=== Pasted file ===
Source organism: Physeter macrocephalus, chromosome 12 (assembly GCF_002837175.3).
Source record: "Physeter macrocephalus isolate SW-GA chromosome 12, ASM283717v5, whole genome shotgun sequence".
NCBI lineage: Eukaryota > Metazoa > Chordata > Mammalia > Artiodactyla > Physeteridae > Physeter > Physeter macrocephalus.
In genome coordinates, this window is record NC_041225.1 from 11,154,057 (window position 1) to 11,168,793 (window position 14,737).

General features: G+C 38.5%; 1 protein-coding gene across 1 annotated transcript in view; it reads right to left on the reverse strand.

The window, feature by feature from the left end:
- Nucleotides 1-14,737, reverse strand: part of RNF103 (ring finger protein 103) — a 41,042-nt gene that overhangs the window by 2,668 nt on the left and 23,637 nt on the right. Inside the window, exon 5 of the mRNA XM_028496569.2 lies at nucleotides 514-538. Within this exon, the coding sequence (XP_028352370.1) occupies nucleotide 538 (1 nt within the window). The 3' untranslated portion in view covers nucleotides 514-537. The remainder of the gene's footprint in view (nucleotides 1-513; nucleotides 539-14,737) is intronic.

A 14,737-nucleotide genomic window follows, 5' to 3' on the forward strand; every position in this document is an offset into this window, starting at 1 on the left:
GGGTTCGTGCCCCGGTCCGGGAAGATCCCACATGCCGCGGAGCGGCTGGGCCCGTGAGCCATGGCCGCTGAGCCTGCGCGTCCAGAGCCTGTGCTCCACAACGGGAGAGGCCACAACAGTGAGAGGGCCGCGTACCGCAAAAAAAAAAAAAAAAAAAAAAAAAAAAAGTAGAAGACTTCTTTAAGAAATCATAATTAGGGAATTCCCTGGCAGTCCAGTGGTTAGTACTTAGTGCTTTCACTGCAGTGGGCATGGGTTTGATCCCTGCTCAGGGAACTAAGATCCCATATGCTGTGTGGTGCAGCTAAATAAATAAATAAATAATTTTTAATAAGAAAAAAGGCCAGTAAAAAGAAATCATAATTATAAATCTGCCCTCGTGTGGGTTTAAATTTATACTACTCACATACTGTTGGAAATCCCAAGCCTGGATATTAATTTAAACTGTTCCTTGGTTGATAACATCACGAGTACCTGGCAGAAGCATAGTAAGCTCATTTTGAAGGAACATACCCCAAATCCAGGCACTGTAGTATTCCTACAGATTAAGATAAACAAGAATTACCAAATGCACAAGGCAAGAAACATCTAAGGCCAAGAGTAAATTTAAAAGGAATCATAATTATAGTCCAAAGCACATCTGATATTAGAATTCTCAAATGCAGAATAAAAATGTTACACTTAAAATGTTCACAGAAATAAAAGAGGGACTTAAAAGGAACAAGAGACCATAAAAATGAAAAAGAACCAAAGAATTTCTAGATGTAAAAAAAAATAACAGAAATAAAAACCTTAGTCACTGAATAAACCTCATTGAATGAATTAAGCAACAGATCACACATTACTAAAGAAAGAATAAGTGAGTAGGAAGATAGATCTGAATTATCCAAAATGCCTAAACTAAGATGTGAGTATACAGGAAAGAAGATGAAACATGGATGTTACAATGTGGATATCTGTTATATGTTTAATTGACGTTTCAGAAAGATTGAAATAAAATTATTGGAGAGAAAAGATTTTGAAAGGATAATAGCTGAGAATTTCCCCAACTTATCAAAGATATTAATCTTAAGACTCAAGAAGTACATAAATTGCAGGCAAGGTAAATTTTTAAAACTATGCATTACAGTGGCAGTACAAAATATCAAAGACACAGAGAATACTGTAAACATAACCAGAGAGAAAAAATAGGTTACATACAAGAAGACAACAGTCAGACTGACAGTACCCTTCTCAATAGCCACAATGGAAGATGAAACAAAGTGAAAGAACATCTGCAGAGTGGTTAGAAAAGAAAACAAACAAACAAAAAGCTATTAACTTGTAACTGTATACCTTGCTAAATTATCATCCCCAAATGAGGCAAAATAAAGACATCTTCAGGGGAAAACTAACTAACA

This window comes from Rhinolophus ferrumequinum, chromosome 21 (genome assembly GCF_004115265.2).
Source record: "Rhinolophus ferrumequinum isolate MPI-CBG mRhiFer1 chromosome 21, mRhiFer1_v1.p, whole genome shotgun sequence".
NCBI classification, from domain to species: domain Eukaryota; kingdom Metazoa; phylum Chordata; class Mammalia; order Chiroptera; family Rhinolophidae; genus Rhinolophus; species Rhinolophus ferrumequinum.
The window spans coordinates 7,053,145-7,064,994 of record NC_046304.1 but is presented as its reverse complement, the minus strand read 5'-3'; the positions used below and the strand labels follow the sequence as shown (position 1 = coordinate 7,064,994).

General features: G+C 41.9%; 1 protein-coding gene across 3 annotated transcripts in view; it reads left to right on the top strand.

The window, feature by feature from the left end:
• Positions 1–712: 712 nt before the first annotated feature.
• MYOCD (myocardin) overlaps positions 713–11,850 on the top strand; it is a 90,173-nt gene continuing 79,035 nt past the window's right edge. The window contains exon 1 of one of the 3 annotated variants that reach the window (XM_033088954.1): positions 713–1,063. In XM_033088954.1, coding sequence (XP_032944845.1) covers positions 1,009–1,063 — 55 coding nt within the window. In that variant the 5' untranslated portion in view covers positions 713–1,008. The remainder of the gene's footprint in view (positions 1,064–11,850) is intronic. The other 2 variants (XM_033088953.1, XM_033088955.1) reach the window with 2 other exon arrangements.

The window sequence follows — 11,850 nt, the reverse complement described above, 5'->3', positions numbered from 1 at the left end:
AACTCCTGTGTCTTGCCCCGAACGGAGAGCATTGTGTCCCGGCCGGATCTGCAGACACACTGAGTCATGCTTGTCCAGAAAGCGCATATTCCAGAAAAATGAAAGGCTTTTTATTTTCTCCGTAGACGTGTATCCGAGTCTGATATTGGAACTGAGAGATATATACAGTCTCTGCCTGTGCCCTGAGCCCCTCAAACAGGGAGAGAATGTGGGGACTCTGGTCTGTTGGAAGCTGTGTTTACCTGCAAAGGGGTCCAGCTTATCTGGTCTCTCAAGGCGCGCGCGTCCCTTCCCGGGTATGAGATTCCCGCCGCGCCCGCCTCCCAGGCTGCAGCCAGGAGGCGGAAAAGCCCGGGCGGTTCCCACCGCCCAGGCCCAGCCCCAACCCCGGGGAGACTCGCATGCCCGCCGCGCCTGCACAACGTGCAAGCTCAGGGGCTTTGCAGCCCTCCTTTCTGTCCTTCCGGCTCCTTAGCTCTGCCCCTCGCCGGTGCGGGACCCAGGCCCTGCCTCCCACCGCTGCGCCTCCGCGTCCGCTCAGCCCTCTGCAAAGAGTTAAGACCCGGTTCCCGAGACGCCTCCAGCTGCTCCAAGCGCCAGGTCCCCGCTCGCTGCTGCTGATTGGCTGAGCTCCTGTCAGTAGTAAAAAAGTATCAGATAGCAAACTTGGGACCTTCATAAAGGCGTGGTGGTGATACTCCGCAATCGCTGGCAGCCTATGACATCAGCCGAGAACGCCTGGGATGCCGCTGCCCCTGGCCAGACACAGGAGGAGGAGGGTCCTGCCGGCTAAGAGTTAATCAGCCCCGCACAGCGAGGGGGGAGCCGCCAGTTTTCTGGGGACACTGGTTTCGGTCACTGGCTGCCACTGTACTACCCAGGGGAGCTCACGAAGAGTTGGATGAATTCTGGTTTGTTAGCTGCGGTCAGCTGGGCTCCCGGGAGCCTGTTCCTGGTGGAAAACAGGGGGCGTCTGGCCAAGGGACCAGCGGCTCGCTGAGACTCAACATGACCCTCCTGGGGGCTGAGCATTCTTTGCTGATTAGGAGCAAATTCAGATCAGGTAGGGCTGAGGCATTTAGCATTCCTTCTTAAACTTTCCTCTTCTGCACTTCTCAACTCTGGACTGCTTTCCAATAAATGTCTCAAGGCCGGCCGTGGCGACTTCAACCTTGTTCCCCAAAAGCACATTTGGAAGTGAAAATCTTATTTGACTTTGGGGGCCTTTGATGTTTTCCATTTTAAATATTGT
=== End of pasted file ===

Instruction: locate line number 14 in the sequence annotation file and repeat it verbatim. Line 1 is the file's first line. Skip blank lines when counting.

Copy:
General features: G+C 41.9%; 1 protein-coding gene across 3 annotated transcripts in view; it reads left to right on the top strand.